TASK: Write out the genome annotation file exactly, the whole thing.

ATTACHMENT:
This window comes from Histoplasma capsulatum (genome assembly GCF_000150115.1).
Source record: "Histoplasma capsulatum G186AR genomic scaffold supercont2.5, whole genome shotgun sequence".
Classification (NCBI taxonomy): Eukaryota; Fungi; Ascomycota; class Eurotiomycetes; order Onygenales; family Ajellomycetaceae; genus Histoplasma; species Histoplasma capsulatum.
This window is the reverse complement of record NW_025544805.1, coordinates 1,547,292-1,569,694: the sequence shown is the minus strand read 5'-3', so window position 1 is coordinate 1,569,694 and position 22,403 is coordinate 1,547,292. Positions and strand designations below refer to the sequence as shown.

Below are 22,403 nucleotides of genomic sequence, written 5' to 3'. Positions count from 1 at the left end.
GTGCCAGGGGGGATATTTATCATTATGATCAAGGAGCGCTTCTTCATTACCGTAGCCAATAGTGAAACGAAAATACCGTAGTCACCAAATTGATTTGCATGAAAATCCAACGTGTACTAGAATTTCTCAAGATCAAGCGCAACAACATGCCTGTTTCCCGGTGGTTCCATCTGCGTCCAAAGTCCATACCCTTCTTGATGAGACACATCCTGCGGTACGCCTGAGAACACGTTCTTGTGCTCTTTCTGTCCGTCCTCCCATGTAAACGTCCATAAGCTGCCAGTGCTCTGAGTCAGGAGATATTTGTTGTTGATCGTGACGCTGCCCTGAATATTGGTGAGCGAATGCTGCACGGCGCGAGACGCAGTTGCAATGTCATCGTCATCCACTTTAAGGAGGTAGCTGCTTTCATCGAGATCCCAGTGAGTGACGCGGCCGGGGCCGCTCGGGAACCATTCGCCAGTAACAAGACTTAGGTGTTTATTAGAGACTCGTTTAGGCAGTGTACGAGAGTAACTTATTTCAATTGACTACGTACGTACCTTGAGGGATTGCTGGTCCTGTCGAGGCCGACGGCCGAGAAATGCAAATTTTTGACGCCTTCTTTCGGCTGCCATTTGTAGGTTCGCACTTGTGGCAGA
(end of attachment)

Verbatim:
This window comes from Histoplasma capsulatum (genome assembly GCF_000150115.1).
Source record: "Histoplasma capsulatum G186AR genomic scaffold supercont2.5, whole genome shotgun sequence".
Classification (NCBI taxonomy): Eukaryota; Fungi; Ascomycota; class Eurotiomycetes; order Onygenales; family Ajellomycetaceae; genus Histoplasma; species Histoplasma capsulatum.
This window is the reverse complement of record NW_025544805.1, coordinates 1,547,292-1,569,694: the sequence shown is the minus strand read 5'-3', so window position 1 is coordinate 1,569,694 and position 22,403 is coordinate 1,547,292. Positions and strand designations below refer to the sequence as shown.

Below are 22,403 nucleotides of genomic sequence, written 5' to 3'. Positions count from 1 at the left end.
GTGCCAGGGGGGATATTTATCATTATGATCAAGGAGCGCTTCTTCATTACCGTAGCCAATAGTGAAACGAAAATACCGTAGTCACCAAATTGATTTGCATGAAAATCCAACGTGTACTAGAATTTCTCAAGATCAAGCGCAACAACATGCCTGTTTCCCGGTGGTTCCATCTGCGTCCAAAGTCCATACCCTTCTTGATGAGACACATCCTGCGGTACGCCTGAGAACACGTTCTTGTGCTCTTTCTGTCCGTCCTCCCATGTAAACGTCCATAAGCTGCCAGTGCTCTGAGTCAGGAGATATTTGTTGTTGATCGTGACGCTGCCCTGAATATTGGTGAGCGAATGCTGCACGGCGCGAGACGCAGTTGCAATGTCATCGTCATCCACTTTAAGGAGGTAGCTGCTTTCATCGAGATCCCAGTGAGTGACGCGGCCGGGGCCGCTCGGGAACCATTCGCCAGTAACAAGACTTAGGTGTTTATTAGAGACTCGTTTAGGCAGTGTACGAGAGTAACTTATTTCAATTGACTACGTACGTACCTTGAGGGATTGCTGGTCCTGTCGAGGCCGACGGCCGAGAAATGCAAATTTTTGACGCCTTCTTTCGGCTGCCATTTGTAGGTTCGCACTTGTGGCAGA